But here is the irony: the one statement I agreed with about learning a new language is less comfortable to me now than it was that first day that I stepped into the classroom. On an intellectual level I can agree that you have to just speak and not worry about making mistakes, but I am just tired of making them. What is worse, now that I have a little instruction under my belt, I am more aware of making them. Where before I would chatter away blithely ignoring the subjunctive tense, now I am paralyzed every time I begin a phrase by introducing uncertainty (“I think that…”, We hoped that…” etc.) because I now know that I need to conjugate the following verb as congiuntivo and I cannot remember how to form the verbs. Where before the versatile pronoun/participle “ci” was just another baffling mystery of the Italian language, now it is a a very unnatural part of speech (to a native English speaker) that I nevertheless feel that I should be able to use, and use correctly.

There is another memorable moment from my first day of class: I learned the word vergogna. At first I thought it meant embarrassment, because in the Italian-only context of the class where everything must be learned from context, this seemed the most appropriate translation. When I later looked it up however, I learned that the more precise translation is shame. Whether used to substitute for embarrassment or shame, the word has been painfully relevant in the weeks that have followed.

At the suit shop when we are buying Tyler’s new suit I deliberately interaction with the salesman in English. I don’t feel like I have the vocabulary to discuss cuts and fit in Italian and as an international company I know the staff speak English. At the end of an extended conversation he learns that we are not visiting; we actually live in Milano. “Oh, how long do you leeve here?” (English is not easy for him, you see) “Almost 2 years.” I feel vergogna that I have demanded this interaction be conducted in English, when it is now obvious to him that I have far less excuse than he does for my difficulty in my non-native tongue.

I meet the mothers of the Gigglemonster’s classmates and I try valiantly to converse with them in Italian. They are patient with me, and listen politely while I struggle, and stammer — a direct result of my new-found consciousness about just how poor my Italian really is. They make a point of calling me over to their group as we wait outside the gate for school pick-up to begin and they do their best to include me in their developing friendships. But they chatter away in Italian, talking over each other and exclaiming dramatically, true to all the classic Italian stereotypes, and I stand there in silence, able to follow only part of what is being said, and feeling like an outsider. I am wishing there were a polite way that I could just stand alone to avoid the embarrassment of my incompetence, and I feel vergogna for this response to their friendliness.

I snap back in response to my wonderful mother-in-law’s effort to encourage me about just how well I am learning Italian. Twenty months of frustration and embarrassment and loneliness come gushing out as I deliver an impromptu lecture about the difficulties of struggling with language every day. She doesn’t understand; she doesn’t hear all the mistakes I make and how humiliating they are; for her Italian is a fun exercise while for me it is a necessary tool that I do not wield as well as I need to in order to function in my daily life. She is as gracious in receiving this undeserved outburst as she is in everything else, but again I feel vergogna. I have received her kindness and support with recrimination rather than gratitude, and that is something of which to be ashamed in any language.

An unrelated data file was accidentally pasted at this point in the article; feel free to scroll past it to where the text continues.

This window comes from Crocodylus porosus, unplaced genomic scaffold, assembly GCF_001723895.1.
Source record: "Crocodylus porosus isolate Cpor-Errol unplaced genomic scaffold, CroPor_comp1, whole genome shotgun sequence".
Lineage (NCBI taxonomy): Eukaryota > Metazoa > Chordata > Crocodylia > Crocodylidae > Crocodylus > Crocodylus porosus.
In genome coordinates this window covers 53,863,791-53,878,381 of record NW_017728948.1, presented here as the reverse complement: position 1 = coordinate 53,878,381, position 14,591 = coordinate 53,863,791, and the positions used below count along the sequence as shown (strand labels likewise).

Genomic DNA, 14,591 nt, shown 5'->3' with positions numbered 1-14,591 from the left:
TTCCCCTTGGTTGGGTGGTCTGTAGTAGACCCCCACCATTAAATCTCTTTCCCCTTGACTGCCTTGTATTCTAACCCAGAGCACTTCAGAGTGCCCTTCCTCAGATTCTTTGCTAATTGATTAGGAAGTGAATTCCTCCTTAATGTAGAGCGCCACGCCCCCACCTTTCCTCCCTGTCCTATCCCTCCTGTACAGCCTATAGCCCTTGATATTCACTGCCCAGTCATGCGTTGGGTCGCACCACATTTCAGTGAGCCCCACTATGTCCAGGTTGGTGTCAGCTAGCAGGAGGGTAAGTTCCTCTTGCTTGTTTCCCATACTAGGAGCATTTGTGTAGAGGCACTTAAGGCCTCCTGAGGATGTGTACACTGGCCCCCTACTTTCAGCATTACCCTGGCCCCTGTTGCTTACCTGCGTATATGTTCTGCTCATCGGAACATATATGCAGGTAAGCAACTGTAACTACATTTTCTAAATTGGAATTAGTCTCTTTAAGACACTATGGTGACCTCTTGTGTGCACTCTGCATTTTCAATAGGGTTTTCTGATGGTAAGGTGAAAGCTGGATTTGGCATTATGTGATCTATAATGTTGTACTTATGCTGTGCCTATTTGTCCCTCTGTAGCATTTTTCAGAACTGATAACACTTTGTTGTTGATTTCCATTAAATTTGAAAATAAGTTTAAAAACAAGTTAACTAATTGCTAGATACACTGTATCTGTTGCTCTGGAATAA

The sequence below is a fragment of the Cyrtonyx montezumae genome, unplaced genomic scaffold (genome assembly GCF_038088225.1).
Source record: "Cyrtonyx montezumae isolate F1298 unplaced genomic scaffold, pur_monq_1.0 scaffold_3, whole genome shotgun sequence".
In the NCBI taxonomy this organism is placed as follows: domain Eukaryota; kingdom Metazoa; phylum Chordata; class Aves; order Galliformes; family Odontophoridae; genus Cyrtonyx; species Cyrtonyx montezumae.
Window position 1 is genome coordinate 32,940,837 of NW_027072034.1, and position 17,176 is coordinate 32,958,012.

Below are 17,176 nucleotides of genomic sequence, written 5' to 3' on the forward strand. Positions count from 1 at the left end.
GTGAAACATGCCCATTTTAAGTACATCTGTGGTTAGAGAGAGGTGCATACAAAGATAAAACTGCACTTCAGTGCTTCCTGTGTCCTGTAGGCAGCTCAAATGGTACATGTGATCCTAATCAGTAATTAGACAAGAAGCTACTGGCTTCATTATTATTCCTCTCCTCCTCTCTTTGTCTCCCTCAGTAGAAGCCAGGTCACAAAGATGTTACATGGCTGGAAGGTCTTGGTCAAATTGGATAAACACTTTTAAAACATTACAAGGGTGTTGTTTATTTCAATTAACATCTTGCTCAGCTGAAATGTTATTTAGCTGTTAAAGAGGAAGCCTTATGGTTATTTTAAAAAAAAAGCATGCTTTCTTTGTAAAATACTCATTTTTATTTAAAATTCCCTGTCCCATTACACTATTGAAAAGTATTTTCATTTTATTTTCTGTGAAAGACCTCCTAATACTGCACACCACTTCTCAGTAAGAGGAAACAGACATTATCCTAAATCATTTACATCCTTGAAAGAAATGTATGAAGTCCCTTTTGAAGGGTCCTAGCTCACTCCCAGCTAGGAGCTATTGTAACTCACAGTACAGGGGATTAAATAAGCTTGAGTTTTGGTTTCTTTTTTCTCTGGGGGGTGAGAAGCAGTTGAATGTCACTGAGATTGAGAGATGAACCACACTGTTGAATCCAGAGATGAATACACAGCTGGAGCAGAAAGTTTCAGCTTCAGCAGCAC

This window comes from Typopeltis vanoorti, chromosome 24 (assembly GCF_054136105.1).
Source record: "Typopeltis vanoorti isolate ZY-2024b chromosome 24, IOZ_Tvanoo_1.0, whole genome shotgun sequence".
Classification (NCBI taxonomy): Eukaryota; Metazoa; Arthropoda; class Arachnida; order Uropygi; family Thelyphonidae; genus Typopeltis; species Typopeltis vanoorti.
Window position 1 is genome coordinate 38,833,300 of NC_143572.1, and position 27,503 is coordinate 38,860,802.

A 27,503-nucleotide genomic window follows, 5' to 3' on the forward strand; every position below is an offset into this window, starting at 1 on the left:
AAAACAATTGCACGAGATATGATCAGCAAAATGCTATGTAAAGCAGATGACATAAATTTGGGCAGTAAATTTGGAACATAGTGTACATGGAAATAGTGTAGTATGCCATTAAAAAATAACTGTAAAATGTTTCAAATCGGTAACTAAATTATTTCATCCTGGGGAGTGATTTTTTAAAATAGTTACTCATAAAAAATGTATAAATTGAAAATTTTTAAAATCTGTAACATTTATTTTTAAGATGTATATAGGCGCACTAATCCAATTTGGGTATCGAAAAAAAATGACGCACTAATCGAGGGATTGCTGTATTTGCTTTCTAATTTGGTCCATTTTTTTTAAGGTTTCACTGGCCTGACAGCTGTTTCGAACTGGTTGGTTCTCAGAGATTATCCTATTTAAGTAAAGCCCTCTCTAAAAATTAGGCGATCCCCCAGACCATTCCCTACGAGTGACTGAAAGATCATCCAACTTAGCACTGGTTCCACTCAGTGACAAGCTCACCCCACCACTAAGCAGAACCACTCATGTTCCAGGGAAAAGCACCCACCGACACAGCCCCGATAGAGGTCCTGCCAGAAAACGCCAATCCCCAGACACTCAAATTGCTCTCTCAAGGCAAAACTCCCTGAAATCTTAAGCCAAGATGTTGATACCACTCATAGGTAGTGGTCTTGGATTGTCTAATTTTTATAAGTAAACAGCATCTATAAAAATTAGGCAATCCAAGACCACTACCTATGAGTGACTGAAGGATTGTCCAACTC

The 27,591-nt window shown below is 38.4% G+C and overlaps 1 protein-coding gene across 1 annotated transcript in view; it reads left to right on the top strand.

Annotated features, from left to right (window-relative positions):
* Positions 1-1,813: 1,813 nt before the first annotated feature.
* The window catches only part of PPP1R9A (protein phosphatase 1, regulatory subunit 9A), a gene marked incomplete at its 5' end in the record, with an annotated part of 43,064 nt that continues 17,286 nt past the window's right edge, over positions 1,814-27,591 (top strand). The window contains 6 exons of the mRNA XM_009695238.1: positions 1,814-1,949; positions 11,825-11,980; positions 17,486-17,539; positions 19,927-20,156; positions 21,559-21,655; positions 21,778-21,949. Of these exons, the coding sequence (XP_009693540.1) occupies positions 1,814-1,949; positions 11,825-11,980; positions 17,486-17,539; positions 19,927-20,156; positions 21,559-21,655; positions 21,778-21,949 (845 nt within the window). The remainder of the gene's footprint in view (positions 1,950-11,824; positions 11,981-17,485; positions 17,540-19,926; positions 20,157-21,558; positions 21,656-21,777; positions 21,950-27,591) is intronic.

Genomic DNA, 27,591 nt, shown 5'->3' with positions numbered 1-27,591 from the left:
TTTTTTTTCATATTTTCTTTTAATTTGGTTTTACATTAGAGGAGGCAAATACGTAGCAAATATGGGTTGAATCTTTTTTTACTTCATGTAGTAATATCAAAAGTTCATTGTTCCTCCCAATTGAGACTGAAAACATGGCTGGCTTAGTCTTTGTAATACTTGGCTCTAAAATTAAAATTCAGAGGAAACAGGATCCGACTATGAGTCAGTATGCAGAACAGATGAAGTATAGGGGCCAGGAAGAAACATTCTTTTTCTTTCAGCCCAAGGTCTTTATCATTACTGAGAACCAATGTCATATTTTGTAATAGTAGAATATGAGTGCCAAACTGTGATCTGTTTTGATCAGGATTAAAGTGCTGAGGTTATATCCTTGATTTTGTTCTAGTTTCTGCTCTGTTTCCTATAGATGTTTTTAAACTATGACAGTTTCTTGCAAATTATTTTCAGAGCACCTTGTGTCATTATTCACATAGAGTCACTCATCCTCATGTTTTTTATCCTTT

Shame is not a comfortable emotion. I have had moments in the past few months were I began to long for this experience to just be over. I began to anticipate the luxury of living in an environment where I speak the language better, not worse, than most people I meet. I began to dream of escape from days punctuated by embarrassment, and the shameful light that embarrassment casts on my own lack of maturity. As the limits of even intensive study have killed my dream of easy fluency I have wanted to throw up my hands and say “what’s the point? I am leaving in a year anyhow. Why keep struggling?”

But the answer is that there is a lesson in shame, if I will only learn it. If I abandon my efforts and resign myself to the shame, then it really has been pointless. All the study, and the effort, and the embarrassment will have borne no fruit in my life. I will not speak Italian well, and, even more importantly, my understanding of myself will not have been transformed by this experience. BUT. If I keep trying even when it is frustrating and difficult, I will have learned that I can do things even when I do them poorly. I do not like doing things poorly. It is not comfortable. But it is also NOT shameful. To continue to try, to make mistakes and not give up, to be the slowest person in the conversation and keep trying to participate; that is something to be proud of.

Up until very recently when people ask me if I speak Italian, or when Italian friends assert that I do speak Italian, my response has been embarrassed denial. “No, no, no. Non davvero. Not really.” But I recently realized something. The very first Italian phrase I learned, before even moving to Italy, was  “non parlo bene l’italiano” – “I do not speak Italian well.” From the very first days of my residency here I have been using this phrase to apologize when I do not understand something said to me, or to explain why I am speaking so slowly, or thinking of the right thing to say. I do not say “non parlo italiano” – ” I do not speak Italian.” I say “non parlo bene.” And that is true. I don’t speak well. But I do speak Italian. And that is quite an accomplishment.

I speak Italian poorly, and there is no shame in that.